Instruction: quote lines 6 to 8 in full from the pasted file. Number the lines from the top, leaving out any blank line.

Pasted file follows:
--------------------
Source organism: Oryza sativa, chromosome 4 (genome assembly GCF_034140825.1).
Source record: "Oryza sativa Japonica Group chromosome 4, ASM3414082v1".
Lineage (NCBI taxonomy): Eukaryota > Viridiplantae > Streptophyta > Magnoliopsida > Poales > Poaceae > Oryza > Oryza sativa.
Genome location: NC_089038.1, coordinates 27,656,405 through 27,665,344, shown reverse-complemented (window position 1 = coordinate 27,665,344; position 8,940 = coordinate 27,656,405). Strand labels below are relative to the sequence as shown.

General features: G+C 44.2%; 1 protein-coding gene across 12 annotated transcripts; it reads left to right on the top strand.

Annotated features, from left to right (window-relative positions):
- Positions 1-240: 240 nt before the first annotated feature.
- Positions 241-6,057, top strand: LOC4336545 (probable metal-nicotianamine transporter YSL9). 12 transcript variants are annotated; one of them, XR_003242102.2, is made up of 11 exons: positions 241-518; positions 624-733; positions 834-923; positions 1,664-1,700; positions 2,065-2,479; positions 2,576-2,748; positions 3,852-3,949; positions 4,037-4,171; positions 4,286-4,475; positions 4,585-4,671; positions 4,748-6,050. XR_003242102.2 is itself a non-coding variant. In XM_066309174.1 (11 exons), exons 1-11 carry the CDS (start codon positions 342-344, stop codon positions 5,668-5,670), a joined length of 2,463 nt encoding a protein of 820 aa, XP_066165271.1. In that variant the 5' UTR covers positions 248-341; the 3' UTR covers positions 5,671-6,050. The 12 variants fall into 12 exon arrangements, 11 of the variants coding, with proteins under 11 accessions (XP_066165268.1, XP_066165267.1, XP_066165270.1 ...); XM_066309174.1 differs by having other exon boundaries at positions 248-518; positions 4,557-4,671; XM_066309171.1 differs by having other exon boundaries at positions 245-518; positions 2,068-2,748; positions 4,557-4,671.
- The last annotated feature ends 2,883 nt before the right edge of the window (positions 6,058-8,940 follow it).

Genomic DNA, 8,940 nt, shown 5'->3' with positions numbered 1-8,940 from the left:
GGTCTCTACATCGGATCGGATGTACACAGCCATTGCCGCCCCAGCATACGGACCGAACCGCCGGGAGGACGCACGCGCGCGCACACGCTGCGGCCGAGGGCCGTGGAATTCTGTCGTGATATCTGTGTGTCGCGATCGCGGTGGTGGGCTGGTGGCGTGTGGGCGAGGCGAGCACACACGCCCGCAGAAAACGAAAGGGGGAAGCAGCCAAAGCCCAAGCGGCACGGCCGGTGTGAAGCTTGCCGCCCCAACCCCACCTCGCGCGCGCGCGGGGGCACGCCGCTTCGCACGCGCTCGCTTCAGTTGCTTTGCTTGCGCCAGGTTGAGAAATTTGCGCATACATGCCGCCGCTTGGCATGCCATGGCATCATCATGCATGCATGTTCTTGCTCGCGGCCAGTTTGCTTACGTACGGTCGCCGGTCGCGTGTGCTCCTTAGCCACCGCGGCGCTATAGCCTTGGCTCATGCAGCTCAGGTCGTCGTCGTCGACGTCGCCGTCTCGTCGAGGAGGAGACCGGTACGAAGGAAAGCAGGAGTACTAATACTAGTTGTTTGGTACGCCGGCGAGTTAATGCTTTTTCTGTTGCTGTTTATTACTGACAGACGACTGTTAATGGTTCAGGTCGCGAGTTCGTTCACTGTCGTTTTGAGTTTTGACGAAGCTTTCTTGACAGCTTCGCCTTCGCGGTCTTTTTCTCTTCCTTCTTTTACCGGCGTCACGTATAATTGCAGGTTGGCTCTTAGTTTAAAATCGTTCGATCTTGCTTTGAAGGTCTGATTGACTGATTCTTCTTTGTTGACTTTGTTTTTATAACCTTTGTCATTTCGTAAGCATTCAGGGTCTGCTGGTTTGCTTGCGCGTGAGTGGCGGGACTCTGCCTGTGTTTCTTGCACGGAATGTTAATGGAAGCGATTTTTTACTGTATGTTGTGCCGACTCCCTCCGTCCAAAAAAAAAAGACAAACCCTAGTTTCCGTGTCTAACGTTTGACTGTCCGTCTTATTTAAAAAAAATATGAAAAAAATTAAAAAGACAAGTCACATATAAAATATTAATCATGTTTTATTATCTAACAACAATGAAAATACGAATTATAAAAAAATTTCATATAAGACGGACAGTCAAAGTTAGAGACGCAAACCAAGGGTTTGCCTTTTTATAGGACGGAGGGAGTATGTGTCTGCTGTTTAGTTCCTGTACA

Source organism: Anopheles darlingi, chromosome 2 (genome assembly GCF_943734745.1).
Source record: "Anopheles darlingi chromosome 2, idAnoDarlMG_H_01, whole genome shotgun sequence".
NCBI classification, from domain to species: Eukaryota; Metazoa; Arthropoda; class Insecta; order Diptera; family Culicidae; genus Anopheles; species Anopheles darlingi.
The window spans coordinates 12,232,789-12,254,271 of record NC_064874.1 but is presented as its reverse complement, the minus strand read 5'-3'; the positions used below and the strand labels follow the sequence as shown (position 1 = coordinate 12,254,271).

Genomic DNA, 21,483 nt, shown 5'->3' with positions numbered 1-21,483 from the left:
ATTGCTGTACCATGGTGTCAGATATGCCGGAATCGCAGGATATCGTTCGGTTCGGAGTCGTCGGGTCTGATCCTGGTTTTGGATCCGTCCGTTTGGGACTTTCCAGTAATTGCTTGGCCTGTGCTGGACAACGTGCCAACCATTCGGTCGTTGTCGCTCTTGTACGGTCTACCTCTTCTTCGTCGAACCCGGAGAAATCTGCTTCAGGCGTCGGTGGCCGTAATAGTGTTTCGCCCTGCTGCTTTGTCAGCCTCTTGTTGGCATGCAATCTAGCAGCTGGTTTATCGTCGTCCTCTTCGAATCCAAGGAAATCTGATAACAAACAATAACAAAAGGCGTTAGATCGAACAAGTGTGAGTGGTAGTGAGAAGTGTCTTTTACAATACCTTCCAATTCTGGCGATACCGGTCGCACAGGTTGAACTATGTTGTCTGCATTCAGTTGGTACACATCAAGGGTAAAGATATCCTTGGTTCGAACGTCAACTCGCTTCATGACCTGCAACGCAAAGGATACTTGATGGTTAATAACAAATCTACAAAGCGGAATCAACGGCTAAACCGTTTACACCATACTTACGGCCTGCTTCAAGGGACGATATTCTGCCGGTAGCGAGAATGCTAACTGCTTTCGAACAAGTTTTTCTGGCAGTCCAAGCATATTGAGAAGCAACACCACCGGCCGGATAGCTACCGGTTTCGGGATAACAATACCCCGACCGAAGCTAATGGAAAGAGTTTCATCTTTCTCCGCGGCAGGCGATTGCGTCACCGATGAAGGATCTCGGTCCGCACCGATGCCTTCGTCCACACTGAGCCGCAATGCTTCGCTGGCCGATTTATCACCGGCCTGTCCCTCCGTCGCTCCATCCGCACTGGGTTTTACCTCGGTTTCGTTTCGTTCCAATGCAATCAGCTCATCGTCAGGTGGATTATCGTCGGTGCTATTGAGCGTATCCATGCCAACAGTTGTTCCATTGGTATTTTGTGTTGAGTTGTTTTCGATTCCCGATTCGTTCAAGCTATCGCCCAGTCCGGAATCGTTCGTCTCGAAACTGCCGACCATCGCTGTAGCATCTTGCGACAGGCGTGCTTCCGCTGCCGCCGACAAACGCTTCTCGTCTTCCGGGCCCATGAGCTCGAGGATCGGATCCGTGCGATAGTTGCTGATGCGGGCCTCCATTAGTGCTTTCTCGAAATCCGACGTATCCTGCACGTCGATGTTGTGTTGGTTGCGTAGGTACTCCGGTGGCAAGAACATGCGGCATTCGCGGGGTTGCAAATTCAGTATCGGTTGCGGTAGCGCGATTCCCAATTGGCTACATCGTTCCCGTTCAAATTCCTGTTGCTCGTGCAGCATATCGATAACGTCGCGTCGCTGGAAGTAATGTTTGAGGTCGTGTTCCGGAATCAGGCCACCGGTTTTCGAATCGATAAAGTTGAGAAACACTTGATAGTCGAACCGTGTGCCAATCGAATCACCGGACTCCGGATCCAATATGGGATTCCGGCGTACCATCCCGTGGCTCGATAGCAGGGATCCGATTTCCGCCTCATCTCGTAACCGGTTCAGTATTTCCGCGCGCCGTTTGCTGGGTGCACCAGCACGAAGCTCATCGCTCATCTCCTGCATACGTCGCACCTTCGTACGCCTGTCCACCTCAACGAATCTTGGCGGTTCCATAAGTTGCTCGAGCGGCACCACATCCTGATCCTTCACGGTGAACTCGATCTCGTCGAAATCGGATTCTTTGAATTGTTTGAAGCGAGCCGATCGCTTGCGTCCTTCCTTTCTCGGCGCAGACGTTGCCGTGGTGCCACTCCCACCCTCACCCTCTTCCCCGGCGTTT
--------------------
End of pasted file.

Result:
Annotated features, from left to right (window-relative positions):
- Positions 1-240: 240 nt before the first annotated feature.
- Positions 241-6,057, top strand: LOC4336545 (probable metal-nicotianamine transporter YSL9). 12 transcript variants are annotated; one of them, XR_003242102.2, is made up of 11 exons: positions 241-518; positions 624-733; positions 834-923; positions 1,664-1,700; positions 2,065-2,479; positions 2,576-2,748; positions 3,852-3,949; positions 4,037-4,171; positions 4,286-4,475; positions 4,585-4,671; positions 4,748-6,050. XR_003242102.2 is itself a non-coding variant. In XM_066309174.1 (11 exons), exons 1-11 carry the CDS (start codon positions 342-344, stop codon positions 5,668-5,670), a joined length of 2,463 nt encoding a protein of 820 aa, XP_066165271.1. In that variant the 5' UTR covers positions 248-341; the 3' UTR covers positions 5,671-6,050. The 12 variants fall into 12 exon arrangements, 11 of the variants coding, with proteins under 11 accessions (XP_066165268.1, XP_066165267.1, XP_066165270.1 ...); XM_066309174.1 differs by having other exon boundaries at positions 248-518; positions 4,557-4,671; XM_066309171.1 differs by having other exon boundaries at positions 245-518; positions 2,068-2,748; positions 4,557-4,671.